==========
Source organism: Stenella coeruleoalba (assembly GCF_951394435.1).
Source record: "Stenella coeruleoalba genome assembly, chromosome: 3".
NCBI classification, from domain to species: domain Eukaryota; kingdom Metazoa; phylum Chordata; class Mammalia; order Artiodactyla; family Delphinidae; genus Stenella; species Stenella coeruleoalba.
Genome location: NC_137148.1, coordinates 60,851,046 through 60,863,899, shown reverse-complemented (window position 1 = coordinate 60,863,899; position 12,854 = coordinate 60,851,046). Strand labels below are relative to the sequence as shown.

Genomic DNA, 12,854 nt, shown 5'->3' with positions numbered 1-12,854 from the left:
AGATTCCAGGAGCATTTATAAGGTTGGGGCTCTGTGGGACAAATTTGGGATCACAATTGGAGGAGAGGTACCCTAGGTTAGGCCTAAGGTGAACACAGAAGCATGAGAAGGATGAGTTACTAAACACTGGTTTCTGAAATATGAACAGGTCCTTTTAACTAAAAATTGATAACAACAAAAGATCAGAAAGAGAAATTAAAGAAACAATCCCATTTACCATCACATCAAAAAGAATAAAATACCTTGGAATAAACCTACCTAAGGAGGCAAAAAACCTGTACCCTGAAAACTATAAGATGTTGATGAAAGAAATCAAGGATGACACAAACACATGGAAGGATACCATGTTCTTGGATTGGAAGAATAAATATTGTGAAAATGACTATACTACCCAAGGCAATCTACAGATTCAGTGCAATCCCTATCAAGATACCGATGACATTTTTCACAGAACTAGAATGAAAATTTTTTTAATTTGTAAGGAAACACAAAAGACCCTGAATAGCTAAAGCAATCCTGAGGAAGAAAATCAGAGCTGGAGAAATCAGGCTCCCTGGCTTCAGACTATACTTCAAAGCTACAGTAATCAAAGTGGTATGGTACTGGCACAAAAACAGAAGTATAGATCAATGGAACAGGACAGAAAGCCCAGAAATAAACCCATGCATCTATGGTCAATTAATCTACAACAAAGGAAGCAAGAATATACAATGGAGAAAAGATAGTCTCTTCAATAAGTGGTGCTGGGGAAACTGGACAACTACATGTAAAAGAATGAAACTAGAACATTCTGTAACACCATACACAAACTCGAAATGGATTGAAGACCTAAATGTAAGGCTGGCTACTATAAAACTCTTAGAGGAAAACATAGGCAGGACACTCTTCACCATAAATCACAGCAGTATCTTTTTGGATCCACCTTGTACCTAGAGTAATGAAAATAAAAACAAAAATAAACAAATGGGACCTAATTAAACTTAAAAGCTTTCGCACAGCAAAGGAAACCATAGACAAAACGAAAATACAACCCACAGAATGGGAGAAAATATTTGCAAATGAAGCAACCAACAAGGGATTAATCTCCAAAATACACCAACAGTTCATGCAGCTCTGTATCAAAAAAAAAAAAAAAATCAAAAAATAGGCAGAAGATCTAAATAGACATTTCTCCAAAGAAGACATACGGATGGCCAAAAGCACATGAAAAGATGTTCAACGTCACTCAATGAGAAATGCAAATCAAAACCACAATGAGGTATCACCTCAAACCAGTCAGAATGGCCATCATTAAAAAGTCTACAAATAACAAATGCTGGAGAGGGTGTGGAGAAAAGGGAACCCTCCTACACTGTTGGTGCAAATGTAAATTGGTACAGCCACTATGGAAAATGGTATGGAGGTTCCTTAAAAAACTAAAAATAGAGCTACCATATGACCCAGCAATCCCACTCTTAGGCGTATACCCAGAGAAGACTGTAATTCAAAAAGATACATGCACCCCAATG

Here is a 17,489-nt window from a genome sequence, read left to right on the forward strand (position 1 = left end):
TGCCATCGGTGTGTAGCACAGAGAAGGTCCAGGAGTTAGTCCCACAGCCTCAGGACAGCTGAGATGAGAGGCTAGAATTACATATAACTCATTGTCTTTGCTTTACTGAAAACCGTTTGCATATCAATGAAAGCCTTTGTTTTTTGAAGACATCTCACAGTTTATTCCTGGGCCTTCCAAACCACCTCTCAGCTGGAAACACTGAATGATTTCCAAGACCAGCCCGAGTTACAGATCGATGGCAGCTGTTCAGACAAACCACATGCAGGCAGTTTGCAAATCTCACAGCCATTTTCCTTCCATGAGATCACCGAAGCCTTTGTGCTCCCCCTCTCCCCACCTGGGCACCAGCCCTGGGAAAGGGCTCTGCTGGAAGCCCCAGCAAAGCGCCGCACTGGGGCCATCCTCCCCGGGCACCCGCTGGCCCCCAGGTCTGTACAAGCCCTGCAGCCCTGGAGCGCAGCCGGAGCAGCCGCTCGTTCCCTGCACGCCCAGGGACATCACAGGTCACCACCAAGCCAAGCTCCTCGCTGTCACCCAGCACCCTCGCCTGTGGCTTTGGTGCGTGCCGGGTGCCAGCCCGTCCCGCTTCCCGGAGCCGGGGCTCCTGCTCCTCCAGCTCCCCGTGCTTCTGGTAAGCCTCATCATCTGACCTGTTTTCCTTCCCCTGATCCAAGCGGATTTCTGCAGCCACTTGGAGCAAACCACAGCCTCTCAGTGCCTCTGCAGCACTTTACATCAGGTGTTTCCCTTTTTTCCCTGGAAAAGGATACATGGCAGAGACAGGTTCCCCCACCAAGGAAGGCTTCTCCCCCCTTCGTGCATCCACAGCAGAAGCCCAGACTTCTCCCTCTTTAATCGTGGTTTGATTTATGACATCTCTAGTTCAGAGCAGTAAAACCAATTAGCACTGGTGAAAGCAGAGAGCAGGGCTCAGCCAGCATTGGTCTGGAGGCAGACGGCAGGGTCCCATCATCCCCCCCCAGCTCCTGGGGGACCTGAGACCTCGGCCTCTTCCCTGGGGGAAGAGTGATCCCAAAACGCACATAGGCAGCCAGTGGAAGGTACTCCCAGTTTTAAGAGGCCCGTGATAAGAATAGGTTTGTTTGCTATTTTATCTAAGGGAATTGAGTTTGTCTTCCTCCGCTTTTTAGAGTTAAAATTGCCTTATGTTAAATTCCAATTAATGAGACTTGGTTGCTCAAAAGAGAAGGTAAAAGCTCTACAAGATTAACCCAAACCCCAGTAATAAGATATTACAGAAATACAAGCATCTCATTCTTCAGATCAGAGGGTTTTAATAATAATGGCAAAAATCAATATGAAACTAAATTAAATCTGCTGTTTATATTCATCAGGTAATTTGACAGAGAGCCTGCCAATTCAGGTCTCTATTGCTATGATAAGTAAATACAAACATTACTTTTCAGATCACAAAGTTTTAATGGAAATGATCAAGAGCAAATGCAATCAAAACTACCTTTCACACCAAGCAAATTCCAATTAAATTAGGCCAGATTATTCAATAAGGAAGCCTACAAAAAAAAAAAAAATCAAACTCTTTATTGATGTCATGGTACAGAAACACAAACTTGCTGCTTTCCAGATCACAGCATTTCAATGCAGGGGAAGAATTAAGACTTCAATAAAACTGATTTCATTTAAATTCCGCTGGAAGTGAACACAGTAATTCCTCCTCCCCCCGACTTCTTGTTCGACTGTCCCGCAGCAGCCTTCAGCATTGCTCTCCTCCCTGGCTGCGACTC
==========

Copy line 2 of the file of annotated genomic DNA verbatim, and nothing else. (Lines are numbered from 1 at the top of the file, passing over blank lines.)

Source record: "Stenella coeruleoalba genome assembly, chromosome: 3".